Repeat.* Repeat.* Re-order.
I prefer stouts, so I won't be much use to the majority of you guys, but I'll review a few of my favorites.
#1 - North Coast Old Rasputin Imperial Stout
I literally get mad when I can't find this beer at the local Publix. It is my absolute favorite when it comes to beer. If I could buy it by the keg I would not hesitate for a second.
First off, the bottle is awesome because it has 'ol evil mystic himself, Rasputin on the label. It just gets better from there.
This is the darkest beer I have ever personally seen ( and I won't drink a beer unless it is a redhead or darker ). It is as black as night, with a brown head that takes a while to come down. It has a starting flavor of coffee, burnt wood, caramel, chocolate. The mouthfeel is heavy, yet smooth at the same time. It is very pleasant to drink. There is a mild bitter aftertaste, but if you're used to dark beers, it's mild.
It's probably too pleasant to drink, since the 9% ABV will quickly sneak up on you. Needless to say, if I go out to our favorite restaurant and drink a few of these, my wife is going to be driving home.
Not too heavy on the pocketbook either, only $9 for 4 12oz bottles at this time.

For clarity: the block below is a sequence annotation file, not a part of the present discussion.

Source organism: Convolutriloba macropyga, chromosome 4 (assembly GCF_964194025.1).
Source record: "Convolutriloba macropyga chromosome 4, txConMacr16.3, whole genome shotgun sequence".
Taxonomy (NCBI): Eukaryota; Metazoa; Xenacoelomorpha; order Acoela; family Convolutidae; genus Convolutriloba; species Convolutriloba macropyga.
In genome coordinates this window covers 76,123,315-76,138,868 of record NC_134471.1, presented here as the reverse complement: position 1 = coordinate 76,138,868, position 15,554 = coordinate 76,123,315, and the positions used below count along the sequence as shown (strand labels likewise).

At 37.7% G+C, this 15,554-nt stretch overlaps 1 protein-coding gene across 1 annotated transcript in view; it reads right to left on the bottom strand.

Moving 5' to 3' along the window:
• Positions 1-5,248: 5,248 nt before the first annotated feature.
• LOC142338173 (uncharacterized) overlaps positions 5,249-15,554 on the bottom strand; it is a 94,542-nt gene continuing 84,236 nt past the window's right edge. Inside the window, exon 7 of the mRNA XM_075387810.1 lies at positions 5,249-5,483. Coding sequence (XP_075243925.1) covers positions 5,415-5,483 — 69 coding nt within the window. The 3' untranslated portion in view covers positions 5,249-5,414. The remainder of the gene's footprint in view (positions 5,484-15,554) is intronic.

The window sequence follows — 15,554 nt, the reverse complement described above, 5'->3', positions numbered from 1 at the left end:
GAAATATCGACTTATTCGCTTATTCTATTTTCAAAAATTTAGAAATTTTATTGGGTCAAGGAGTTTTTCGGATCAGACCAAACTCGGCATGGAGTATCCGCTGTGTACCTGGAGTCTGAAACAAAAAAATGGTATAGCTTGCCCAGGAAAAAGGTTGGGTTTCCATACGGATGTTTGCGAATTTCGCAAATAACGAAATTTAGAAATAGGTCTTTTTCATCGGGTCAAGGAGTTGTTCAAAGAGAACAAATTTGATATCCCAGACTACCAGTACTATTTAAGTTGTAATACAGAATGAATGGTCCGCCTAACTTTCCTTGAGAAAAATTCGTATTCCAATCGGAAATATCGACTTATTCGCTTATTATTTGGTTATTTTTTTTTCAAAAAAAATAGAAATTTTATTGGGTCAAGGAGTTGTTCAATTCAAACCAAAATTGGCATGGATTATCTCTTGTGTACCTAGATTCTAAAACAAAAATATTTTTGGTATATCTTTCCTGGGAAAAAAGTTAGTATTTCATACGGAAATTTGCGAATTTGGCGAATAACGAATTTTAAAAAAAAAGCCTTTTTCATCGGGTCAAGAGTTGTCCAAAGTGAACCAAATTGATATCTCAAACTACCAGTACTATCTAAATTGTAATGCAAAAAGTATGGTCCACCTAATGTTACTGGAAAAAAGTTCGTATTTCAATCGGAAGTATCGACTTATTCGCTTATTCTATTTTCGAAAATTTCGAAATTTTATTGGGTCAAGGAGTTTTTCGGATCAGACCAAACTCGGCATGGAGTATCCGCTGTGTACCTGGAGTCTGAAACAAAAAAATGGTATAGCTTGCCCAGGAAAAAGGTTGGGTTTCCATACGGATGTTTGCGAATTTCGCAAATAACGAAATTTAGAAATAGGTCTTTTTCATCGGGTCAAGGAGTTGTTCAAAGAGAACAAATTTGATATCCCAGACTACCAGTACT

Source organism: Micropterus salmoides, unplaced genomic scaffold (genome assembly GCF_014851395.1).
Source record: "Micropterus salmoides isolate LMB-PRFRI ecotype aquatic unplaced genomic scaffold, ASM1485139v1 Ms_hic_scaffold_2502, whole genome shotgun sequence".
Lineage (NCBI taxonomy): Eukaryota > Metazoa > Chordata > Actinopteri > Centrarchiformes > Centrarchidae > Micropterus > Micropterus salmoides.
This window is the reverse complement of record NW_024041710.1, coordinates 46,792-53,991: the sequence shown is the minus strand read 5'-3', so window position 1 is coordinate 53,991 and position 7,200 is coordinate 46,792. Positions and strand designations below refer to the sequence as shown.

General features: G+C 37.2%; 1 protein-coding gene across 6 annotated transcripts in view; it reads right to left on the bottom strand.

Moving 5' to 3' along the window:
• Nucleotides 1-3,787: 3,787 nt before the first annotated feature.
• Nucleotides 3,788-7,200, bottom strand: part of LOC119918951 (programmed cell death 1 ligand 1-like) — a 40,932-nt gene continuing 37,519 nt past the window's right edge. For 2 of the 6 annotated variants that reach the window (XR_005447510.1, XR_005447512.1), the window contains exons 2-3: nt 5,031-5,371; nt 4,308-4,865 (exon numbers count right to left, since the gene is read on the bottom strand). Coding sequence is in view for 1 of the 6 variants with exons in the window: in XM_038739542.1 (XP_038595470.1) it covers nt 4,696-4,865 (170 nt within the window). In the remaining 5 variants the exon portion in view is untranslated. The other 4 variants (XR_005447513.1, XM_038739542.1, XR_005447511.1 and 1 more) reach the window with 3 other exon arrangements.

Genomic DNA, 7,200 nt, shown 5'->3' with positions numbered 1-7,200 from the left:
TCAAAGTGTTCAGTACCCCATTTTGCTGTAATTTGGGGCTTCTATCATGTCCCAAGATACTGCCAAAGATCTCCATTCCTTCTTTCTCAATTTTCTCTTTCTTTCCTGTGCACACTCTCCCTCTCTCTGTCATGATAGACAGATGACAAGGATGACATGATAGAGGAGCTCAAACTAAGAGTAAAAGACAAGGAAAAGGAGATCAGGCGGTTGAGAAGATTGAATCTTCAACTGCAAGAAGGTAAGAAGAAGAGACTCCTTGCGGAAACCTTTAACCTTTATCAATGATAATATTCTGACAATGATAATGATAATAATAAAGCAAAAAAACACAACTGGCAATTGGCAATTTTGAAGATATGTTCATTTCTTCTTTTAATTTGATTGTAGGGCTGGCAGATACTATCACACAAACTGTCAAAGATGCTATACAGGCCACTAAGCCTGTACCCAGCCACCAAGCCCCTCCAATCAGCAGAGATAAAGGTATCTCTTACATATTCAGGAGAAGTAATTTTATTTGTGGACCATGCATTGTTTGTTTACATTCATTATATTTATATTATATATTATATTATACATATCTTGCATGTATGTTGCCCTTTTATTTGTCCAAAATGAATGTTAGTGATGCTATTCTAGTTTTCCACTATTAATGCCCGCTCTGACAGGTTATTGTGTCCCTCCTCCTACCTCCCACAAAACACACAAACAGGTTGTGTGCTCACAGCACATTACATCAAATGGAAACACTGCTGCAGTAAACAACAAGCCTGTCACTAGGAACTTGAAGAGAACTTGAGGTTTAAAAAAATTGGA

All in all, a great sipping and relaxing beer. Goes GREAT with a steak or ribs.
#2 Spaten Optimator
This Doppelbock is my second choice at my favorite restaurant when they're out of Ol' Raspy.
A little more on the mild side than the stouts that I'm used to. This beer is more sweet, very bready/grainy at the start with a bit of spice and hops at the finish. Very drinkable, with a medium body and smooth mouthfeel. It's actually closer to light than medium. Very approachable for most people not used to "real" beers. The head on this when you pour it improperly is crazy, and you'll have half a glass of suds if you aren't careful.
At 7.6 ABV, it's got a decent kick as well. I can usually find this at my local Publix.
I like to drink this beer when grilling burgers or chicken. Great "real" beer for a summer cookout. Not near as heavy as you'd think it'd be.
#3 Ommegang Three Philosphers
This is a Quadrupel, and is a very, very complex brew.
Out of the 3 beers that I've reviewed so far, it's the lightest complexion, but don't let that fool you. It's the one with the highest ABV, with a whopping 9.8.
This beer SMELLS amazing, with hints of chocolate, cherries, and caramel. When I get it, it's usually served to me in a wine glass, and I enjoy the aroma in the same way.
The taste is very complex. The mouthfeel is medium bodied with a good amount of carbonation. You taste different fruits in the mix, with cherries being dominant. I always get a good hint of bananas, raisins, toffee, and sometimes cloves. This beer does not hide it's alcohol well like the previous two that I reviewed, but it does not take away from the experience. This beer is pleasant to drink, and is best enjoyed by sipping it after a good hearty meal.
It isn't cheap. The lowest I've found it for is around $8.50 a bottle, but it is well worth it. This beer is better compared to a fine wine than any other beer.